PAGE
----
Even low levels of stress puts you 'more at risk of dying from a heart attack or stroke'
07:05 GMT, 1 August 2012
Low level stress can raise the risk of fatal heart attacks and stroke by twenty per cent, scientists have warned.
Research has found symptoms of anxiety or depression, known as psychological distress, increases mortality rates from several major causes.
But, alarmingly, the risk rose among those at the lower end of the scale who would not usually come to the attention of mental health services – about a quarter of people.
Researchers have found being stressed puts you at less risk of dying from stroke or heart disease
Dr Tom Russ, of Alzheimer Scotland Dementia Research Centre at the University of Edinburgh, said: 'We found psychological distress was a risk factor for death from all causes, cardiovascular disease, and external causes – the greater the distress, the higher the risk.
'However, even people with low distress scores were at an increased risk of death. Currently these people – a quarter of the adult population – are unlikely to come to the attention of mental health services due to these symptoms and may not be receiving treatment.'
Previous studies investigating the association between psychological distress and mortality have been small and unable to reliably measure thresholds of risk.
So the researchers analysed data from more than 68,000 over 35s years who took part in the Health Survey for England from 1994 to 2004 and measured the role of anxiety and stress in deaths from all causes, heart disease, cancer and external causes occurring over eight years.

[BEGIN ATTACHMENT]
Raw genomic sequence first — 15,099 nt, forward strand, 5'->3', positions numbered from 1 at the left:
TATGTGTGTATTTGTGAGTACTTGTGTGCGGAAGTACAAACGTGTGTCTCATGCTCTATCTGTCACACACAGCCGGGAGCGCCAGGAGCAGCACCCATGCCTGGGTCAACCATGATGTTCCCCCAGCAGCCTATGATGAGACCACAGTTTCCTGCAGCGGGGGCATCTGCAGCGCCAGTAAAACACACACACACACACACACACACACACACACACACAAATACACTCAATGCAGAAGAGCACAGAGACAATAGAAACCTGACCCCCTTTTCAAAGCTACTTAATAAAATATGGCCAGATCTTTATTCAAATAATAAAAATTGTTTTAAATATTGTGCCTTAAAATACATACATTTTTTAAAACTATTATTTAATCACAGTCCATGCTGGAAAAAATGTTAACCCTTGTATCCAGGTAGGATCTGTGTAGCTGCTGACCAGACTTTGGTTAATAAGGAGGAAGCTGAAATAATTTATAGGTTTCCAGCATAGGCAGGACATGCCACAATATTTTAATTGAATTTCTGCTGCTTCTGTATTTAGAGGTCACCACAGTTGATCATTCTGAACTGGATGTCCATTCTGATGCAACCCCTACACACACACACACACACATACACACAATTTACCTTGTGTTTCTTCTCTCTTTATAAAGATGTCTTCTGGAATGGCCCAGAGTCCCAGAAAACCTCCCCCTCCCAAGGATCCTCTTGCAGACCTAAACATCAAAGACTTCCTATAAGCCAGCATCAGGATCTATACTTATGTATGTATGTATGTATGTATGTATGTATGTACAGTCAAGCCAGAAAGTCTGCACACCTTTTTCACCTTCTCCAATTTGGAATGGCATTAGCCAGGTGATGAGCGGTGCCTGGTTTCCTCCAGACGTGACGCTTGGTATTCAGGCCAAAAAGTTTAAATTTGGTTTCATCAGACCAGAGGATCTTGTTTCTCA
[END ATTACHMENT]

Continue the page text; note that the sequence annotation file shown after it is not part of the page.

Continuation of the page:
Psychological distress was calculated using a recognised scale ranging from no symptoms to severe and death certificates were used to record the cause of death.
Dr Russ said: 'If you score one, two or three on this scale you may be suffering some form of social dysfunction or loss of confidence but your GP will not diagnose you with psychological distress.
The research measured the role of anxiety and stress in deaths from all causes, heart disease, cancer and external causes occurring over eight years. Pictured are defibrillator paddles used to treat heart disease victims
'But the risk of death among this group of the population from cardiovascular disease, which includes heart attacks and stroke, and external factors such as accidents or suicide rose by an average of a fifth.
'For those at the highest end of the scale with severe symptoms of anxiety and depression the risk almost doubled.'
Dr David Batty, of University College London, said: 'These associations also remained after taking into account other factors such as weight, exercise, smoking, alcohol consumption and diabetes.
'Therefore this increased mortality is not simply the result of people with higher levels of psychological distress smoking or drinking more, or taking less exercise.'
The study published online in the British Medical Journal is the largest to show a dose-response relation between psychological distress and mortality and has potentially important implications for treatment.
Dr Russ added: 'The fact an increased risk of mortality was evident, even at low levels of psychological distress, should prompt research into whether treatment of these very common, minor symptoms can modify this increased risk of death.'
Professor Glyn Lewis, of the University of Bristol, reviewed the findings for the journal and said they add to evidence suggesting a causal association between psychological distress and heart disease, although it is not clear how to intervene.